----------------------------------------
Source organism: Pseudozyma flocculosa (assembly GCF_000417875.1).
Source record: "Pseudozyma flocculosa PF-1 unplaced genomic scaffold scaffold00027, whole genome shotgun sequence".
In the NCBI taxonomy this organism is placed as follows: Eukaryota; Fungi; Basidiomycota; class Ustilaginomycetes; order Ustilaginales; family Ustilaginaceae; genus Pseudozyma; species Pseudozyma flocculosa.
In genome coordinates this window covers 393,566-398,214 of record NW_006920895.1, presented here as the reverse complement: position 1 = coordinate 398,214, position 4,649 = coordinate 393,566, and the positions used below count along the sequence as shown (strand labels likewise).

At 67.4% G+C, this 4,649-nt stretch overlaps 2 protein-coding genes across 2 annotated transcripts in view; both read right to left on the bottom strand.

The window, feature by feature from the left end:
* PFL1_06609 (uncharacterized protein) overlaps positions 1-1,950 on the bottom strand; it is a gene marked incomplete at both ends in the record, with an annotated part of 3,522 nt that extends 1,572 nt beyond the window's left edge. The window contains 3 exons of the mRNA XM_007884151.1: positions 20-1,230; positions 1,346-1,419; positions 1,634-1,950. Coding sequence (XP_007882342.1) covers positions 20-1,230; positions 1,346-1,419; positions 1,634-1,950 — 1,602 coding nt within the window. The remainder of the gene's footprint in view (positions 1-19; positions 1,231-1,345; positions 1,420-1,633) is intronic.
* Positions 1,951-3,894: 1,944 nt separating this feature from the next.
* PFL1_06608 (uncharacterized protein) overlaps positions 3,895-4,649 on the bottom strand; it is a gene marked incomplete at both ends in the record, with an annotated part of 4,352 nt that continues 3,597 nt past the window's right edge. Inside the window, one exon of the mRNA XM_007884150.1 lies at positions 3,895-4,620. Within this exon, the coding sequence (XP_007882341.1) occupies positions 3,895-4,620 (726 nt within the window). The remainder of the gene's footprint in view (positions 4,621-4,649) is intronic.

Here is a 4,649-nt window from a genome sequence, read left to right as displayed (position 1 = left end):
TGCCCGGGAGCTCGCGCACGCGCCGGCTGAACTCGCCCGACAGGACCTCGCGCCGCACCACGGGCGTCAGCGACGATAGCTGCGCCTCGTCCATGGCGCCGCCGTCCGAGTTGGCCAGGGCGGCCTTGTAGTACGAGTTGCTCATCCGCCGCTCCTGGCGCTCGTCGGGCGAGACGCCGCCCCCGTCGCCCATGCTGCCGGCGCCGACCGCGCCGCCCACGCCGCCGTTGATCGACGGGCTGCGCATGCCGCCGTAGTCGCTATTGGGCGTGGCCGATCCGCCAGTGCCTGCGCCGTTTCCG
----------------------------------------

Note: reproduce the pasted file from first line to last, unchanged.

Source organism: Pseudozyma flocculosa (assembly GCF_000417875.1).
Source record: "Pseudozyma flocculosa PF-1 unplaced genomic scaffold scaffold00027, whole genome shotgun sequence".
In the NCBI taxonomy this organism is placed as follows: Eukaryota; Fungi; Basidiomycota; class Ustilaginomycetes; order Ustilaginales; family Ustilaginaceae; genus Pseudozyma; species Pseudozyma flocculosa.
In genome coordinates this window covers 393,566-398,214 of record NW_006920895.1, presented here as the reverse complement: position 1 = coordinate 398,214, position 4,649 = coordinate 393,566, and the positions used below count along the sequence as shown (strand labels likewise).

At 67.4% G+C, this 4,649-nt stretch overlaps 2 protein-coding genes across 2 annotated transcripts in view; both read right to left on the bottom strand.

The window, feature by feature from the left end:
* PFL1_06609 (uncharacterized protein) overlaps positions 1-1,950 on the bottom strand; it is a gene marked incomplete at both ends in the record, with an annotated part of 3,522 nt that extends 1,572 nt beyond the window's left edge. The window contains 3 exons of the mRNA XM_007884151.1: positions 20-1,230; positions 1,346-1,419; positions 1,634-1,950. Coding sequence (XP_007882342.1) covers positions 20-1,230; positions 1,346-1,419; positions 1,634-1,950 — 1,602 coding nt within the window. The remainder of the gene's footprint in view (positions 1-19; positions 1,231-1,345; positions 1,420-1,633) is intronic.
* Positions 1,951-3,894: 1,944 nt separating this feature from the next.
* PFL1_06608 (uncharacterized protein) overlaps positions 3,895-4,649 on the bottom strand; it is a gene marked incomplete at both ends in the record, with an annotated part of 4,352 nt that continues 3,597 nt past the window's right edge. Inside the window, one exon of the mRNA XM_007884150.1 lies at positions 3,895-4,620. Within this exon, the coding sequence (XP_007882341.1) occupies positions 3,895-4,620 (726 nt within the window). The remainder of the gene's footprint in view (positions 4,621-4,649) is intronic.

Here is a 4,649-nt window from a genome sequence, read left to right as displayed (position 1 = left end):
TGCCCGGGAGCTCGCGCACGCGCCGGCTGAACTCGCCCGACAGGACCTCGCGCCGCACCACGGGCGTCAGCGACGATAGCTGCGCCTCGTCCATGGCGCCGCCGTCCGAGTTGGCCAGGGCGGCCTTGTAGTACGAGTTGCTCATCCGCCGCTCCTGGCGCTCGTCGGGCGAGACGCCGCCCCCGTCGCCCATGCTGCCGGCGCCGACCGCGCCGCCCACGCCGCCGTTGATCGACGGGCTGCGCATGCCGCCGTAGTCGCTATTGGGCGTGGCCGATCCGCCAGTGCCTGCGCCGTTTCCG